Adding another twist to the Devyani Khobragade episode, it has now emerged that the Indian diplomat enjoyed full diplomatic immunity — including against arrest and detention — in her capacity as an advisor to the United Nations, a temporary accreditation she had from August 26 to December 31.
A file photo of Indian diplomat Devyani Khobragade in New York. (Reuters)
The diplomat, India’s deputy consul general in New York, was arrested on December 12 on charges of visa fraud and underpaying her nanny. And the way the case is unravelling now, the window is now open for the Indian diplomat even claiming damages for the trauma she had undergone.
The diplomat’s accreditation was for the UN General Assembly session in 2013 as an “advisor to the permanent mission of India to the United Nations”, which was in effect from August 26, 2013, to December 31, 2013.
And under the “convention on the privileges and immunities of the United Nations”, article 4 section 11A specifies “immunities from personal arrest or detention and from the seizure of their personal baggage” of all representatives of members to the UN. The Article further specifies that the expression “representative” shall be deemed to include all delegates, deputy delegates, advisors, technical experts and secretaries of delegations.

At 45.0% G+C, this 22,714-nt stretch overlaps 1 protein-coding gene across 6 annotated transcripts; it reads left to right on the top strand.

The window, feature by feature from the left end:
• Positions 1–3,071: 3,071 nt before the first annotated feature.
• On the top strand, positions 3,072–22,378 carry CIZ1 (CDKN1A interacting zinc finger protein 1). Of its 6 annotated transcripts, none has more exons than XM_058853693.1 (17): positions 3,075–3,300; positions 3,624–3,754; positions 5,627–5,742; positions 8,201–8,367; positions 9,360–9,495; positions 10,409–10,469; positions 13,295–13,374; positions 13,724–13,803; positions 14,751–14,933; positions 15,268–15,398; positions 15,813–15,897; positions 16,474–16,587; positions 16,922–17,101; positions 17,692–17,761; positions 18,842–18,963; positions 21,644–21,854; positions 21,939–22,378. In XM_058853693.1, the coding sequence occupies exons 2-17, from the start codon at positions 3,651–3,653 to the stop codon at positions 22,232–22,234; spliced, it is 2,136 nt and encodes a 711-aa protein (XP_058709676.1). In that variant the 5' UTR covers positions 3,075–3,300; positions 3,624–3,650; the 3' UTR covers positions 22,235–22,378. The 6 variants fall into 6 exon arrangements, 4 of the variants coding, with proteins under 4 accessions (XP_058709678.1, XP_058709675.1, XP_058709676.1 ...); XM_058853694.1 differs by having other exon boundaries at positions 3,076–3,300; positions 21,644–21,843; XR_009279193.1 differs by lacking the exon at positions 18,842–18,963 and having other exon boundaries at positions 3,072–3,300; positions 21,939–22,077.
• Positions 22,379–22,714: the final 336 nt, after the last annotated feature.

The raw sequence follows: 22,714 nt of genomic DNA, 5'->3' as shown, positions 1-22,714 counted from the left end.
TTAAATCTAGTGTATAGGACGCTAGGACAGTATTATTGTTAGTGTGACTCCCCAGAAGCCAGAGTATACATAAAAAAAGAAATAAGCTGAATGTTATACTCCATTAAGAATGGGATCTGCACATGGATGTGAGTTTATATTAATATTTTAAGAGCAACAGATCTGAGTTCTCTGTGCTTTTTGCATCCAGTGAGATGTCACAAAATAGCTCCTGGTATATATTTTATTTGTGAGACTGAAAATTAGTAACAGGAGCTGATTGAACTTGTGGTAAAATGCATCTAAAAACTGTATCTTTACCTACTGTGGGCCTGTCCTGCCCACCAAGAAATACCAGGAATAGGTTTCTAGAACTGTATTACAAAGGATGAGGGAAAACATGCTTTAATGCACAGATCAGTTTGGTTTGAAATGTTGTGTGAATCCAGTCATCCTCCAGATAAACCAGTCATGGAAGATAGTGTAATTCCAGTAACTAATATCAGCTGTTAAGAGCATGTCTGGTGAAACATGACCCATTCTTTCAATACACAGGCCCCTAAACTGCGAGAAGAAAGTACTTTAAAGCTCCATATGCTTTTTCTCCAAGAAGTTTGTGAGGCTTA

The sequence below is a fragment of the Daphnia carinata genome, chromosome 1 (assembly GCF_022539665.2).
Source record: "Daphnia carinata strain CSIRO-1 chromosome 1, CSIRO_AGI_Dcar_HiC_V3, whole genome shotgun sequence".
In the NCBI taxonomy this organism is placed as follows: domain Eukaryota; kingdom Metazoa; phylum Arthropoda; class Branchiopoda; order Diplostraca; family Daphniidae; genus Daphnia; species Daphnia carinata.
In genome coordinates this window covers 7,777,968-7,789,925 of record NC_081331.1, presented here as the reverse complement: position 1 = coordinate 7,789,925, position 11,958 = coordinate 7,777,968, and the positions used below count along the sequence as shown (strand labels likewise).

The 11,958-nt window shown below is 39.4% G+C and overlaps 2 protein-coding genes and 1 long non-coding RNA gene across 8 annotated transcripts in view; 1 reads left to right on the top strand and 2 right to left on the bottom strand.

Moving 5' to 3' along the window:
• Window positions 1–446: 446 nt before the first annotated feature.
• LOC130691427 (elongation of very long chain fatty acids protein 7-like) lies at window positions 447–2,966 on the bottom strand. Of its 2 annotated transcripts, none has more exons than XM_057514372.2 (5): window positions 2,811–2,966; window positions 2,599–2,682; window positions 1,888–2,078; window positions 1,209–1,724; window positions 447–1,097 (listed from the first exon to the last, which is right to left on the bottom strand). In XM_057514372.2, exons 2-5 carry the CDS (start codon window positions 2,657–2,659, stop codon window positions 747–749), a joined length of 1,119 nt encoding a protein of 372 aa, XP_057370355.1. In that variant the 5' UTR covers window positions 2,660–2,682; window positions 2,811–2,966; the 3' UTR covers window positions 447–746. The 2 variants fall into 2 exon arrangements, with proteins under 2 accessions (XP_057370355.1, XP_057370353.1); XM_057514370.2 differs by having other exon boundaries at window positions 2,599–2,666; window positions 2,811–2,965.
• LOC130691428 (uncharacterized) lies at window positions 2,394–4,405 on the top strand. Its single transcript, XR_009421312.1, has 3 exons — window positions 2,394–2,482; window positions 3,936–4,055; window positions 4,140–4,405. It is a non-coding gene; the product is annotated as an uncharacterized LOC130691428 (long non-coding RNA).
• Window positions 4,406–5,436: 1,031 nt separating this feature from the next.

“Her arrest, therefore, on December 12, 2013, was contrary to her status on that date,” sources said. The sources also said India has taken up the matter with the US State Department.
When asked why they didn’t talk about this earlier, the source said, “We were in discussions with the US in good faith. But the way they went about with the arrest shows that the Americans were in no mood to listen to us on all the facts available with us.”
The 1999-batch Indian Foreign Service officer was released on a $250,000 bond after being charged with visa fraud. Subsequent revelations that she was strip searched and held with criminals, triggered a row between the two sides with India downgrading privileges of a certain category of US diplomats.
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